Weston made Heaped Black Ollas in 1926, when he had become a full-fledged modernist and was enamored of the genre of still life, then new to him. While at a market, Weston converted a haphazard heap of pots into a tightly framed, rhythmic composition that alternates brightly lit, volumetric spheres with dark, flat circles. Instead of staging the work, a trait characteristic of pictorialism, he added a new way of working to his repertoire: interpreting life as he found it.
Edward Weston (American, 1886–1958), Pyramid of the Sun, Teotihuacan, 1923. Gelatin silver print; 19.1 x 24 cm. Cleveland Museum of Art.
Edward Weston (American, 1886–1958), Heaped Black Ollas, 1926. Gelatin silver print; 19.1 x 24 cm. Cleveland Museum of Art.
Contemporary African Sculptures
These large-scale sculptures are the first of their kind to enter the collection
These two works, Twilight of the Idols (Fetish) 3 and Totem 01/01-18 (Baga-Batcham-Alunga-Kota), will go on view in the Cleveland Museum of Art’s African galleries the week of March 12, 2018.
Twilight of the Idols (Fetish) 3
Conceptual artist Kendell Geers confronts colonial prejudices and explores the ways in which African art has become a global commodity. Twilight of the Idols (Fetish) 3 is the largest work in the artist’s series of ten sculptures, Twilight of the Idols (2002–2008). The series was inspired by Frederich Nietzsche’s book of the same title, a radical text written in 1888 in which the author called for war against religious icons and relics that he framed as eternal idols.
To create the work, Geers appropriated a decommissioned ritual object, a nkisi nkondo power figure of the Kongo people, that he found in a Belgian flea market. When pierced with nails, such nkisi figures were used as protective totems to ward off malevolent spirits or to prevent or cure disease. Such objects were also used to punish those with ill intentions. Geers wrapped the appropriated sculpture with red and white Chevron tape—the South African equivalent to yellow and black caution tape utilized in the United States to secure the scene of a crime. The tape simultaneously signals danger and acts as a shield from danger.
The layers of meaning in this complex sculpture prompt the viewer to reconsider the contemporary presentation and understanding of historical African art. Geers’s deliberate use of the term fetish in the sculpture’s title recalls how African ritual objects were labeled by early European explorers who thought of them as having mysterious—often negative—power. The word also reflects their fetishization as art by the West since the turn of the 20th century. Geers prompts the viewer to consider how historical African art is rendered mute and forced to take up new value as collectible objects.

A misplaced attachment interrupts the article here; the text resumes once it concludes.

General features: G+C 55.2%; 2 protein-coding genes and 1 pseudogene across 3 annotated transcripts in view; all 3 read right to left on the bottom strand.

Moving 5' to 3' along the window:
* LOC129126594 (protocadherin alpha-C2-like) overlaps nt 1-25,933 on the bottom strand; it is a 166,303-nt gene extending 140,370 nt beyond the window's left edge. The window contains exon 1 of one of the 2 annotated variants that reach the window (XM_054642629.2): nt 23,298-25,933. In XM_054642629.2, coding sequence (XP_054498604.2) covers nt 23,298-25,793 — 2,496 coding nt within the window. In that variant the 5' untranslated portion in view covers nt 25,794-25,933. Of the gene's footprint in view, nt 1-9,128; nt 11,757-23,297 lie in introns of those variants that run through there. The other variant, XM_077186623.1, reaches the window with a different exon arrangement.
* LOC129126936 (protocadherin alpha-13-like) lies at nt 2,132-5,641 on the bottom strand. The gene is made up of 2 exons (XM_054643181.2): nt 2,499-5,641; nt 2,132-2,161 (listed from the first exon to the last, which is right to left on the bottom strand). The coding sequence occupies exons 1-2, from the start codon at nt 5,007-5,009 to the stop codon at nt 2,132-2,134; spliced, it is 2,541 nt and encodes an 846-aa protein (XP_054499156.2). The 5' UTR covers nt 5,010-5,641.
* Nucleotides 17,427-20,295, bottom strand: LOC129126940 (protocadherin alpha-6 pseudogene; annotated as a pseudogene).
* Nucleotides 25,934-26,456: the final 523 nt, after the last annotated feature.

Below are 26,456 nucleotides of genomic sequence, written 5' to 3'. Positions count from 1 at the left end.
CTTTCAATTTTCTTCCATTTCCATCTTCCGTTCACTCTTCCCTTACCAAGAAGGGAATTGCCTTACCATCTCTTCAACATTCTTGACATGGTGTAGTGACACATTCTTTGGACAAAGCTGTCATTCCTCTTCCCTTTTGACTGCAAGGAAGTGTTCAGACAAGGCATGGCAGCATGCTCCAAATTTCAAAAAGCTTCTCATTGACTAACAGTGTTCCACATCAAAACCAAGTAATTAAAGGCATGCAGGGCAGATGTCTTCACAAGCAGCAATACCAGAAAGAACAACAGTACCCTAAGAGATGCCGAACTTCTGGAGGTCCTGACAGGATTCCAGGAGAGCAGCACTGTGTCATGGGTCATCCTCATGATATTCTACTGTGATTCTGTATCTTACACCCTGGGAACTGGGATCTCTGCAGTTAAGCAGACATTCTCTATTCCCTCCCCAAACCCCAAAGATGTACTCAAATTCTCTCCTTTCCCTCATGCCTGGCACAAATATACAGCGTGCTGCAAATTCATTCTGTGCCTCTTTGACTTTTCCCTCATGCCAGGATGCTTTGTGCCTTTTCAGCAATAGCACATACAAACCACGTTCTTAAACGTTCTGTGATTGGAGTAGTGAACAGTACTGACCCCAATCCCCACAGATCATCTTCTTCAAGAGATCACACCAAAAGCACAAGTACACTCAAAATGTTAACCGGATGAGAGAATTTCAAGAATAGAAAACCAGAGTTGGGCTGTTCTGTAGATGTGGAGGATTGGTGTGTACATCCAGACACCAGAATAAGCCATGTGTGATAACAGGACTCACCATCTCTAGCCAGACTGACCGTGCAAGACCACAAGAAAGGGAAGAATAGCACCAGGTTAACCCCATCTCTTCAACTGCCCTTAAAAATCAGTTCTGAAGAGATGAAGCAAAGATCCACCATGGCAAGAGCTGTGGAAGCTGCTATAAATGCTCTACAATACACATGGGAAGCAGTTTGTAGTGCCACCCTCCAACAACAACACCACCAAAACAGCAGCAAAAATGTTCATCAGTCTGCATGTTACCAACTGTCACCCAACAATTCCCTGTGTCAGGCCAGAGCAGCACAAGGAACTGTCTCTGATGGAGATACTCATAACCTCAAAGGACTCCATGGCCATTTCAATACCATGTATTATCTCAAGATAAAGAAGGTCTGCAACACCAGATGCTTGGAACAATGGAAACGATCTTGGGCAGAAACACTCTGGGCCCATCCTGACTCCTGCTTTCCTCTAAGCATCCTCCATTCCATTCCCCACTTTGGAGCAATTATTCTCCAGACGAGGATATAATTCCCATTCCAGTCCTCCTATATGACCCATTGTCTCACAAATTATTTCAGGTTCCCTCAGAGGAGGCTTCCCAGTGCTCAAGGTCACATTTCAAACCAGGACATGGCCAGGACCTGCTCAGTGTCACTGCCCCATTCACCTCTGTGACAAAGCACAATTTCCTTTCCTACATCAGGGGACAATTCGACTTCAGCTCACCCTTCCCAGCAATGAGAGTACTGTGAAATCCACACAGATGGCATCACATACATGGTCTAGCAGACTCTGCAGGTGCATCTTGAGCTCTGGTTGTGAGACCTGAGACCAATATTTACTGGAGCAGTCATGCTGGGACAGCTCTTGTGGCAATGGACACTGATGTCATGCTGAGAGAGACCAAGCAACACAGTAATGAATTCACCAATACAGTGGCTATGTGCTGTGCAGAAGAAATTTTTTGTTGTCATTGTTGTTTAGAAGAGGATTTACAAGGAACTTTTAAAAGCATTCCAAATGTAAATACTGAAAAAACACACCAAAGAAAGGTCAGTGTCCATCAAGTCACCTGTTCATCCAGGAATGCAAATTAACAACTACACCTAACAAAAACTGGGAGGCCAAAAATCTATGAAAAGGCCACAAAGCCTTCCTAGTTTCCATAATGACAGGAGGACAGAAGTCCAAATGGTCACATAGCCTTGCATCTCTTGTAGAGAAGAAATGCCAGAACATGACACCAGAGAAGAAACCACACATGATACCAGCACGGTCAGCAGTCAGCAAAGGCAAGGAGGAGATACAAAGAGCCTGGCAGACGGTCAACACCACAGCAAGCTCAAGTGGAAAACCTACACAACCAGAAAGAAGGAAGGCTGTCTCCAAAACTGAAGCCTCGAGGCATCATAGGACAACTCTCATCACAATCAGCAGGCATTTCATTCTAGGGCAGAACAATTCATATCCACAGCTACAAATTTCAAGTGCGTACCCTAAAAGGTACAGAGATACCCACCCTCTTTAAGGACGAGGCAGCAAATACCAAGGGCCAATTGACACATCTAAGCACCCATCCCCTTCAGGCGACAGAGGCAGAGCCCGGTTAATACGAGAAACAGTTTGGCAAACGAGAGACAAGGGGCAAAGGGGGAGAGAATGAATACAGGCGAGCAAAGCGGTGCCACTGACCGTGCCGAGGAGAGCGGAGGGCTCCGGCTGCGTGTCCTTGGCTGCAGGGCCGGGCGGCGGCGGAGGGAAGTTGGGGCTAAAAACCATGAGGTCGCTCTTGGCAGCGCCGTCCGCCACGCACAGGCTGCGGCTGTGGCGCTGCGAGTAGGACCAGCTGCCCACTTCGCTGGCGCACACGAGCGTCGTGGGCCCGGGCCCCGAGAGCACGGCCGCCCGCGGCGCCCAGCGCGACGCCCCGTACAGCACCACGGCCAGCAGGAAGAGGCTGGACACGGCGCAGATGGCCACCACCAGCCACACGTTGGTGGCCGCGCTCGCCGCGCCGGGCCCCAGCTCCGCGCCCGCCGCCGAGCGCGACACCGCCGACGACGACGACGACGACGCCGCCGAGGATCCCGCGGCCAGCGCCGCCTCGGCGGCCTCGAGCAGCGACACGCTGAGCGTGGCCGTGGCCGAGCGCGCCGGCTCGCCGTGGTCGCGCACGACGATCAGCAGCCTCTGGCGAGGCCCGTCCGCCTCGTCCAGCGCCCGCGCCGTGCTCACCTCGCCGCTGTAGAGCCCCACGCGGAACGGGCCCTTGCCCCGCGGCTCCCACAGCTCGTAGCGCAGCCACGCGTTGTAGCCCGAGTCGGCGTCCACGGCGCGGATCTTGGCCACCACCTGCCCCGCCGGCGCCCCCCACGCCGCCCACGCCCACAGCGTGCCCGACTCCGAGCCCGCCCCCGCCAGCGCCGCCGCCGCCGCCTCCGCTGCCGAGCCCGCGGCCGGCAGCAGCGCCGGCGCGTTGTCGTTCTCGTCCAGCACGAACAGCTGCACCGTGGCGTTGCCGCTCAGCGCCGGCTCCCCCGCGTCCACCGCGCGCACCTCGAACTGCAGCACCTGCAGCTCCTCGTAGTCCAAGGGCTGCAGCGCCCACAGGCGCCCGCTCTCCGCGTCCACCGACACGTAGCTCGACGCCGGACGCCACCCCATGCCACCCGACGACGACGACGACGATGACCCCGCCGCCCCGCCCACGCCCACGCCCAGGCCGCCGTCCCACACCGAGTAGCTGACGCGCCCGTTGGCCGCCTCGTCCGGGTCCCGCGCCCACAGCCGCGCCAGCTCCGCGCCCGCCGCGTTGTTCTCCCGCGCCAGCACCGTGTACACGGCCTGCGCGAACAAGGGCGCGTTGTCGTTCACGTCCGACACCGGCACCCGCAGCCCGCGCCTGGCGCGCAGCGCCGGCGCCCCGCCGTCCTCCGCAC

In his appropriation of a ritual object that was no longer in use, Geers invokes the ready-made, referencing Marcel Duchamp, whom he cites as a major influence. In his use of Chevron tape, Geers alludes to the French conceptual artist Daniel Buren who uses white and colored stripes to instigate institutional critique. The way in which Geers wrapped and concealed the original object recalls the way in which some African ritual objects were not intended to be seen in public outside of their original ritual purpose.
Kendell Geers (South African, b. 1968), Twilight of the Idols (Fetish) 3, 2005. Chevron tape on lost object; 140 x 43 x 39 cm. Cleveland Museum of Art.
Totem 01/01-18 (Baga-Batcham-Alunga-Kota)
Totem 01/01-18 is the first completed work in Hervé Youmbi’s new and ongoing series, Totems. The towering, hybrid sculpture is carved from a single block of wood and comprises four different canonical African masks. The surface of the sculpture is covered with strung white, yellow, black and red beads adhered to the surface with glue.
With Totem 01/01-18, Hervé Youmbi undermines established paradigms around which the canon of African art is constructed. By assembling numerous masks into one superstructure and by bringing together five African countries—Cameroon, the Democratic Republic of Congo, Gabon, Guinea and Guinea Bissau— Youmbi confronts art historical conventions that organize African objects according to ethnic, cultural or regional styles. Simultaneously, he looks at the way in which Western consumers of African art create easily digestible labels or conflate the art of diverse regions and cultures into a generalization of African art.
Totem 01/01-18 makes a striking connection between historical and contemporary African art. Youmbi’s work reveals how contemporary African artists continue to draw from indigenous aesthetic traditions and belief systems, while simultaneously questioning the position of African art in the complex ecosystem of the contemporary global art market.
Hervé Youmbi (Cameroonian, born 1973), Totem 01/01-18 (Baga-Batcham-Alunga-Kota), 2018. Wood, beads, glue and silicone mastic; 188 x 53 x 38 cm. Cleveland Museum of Art.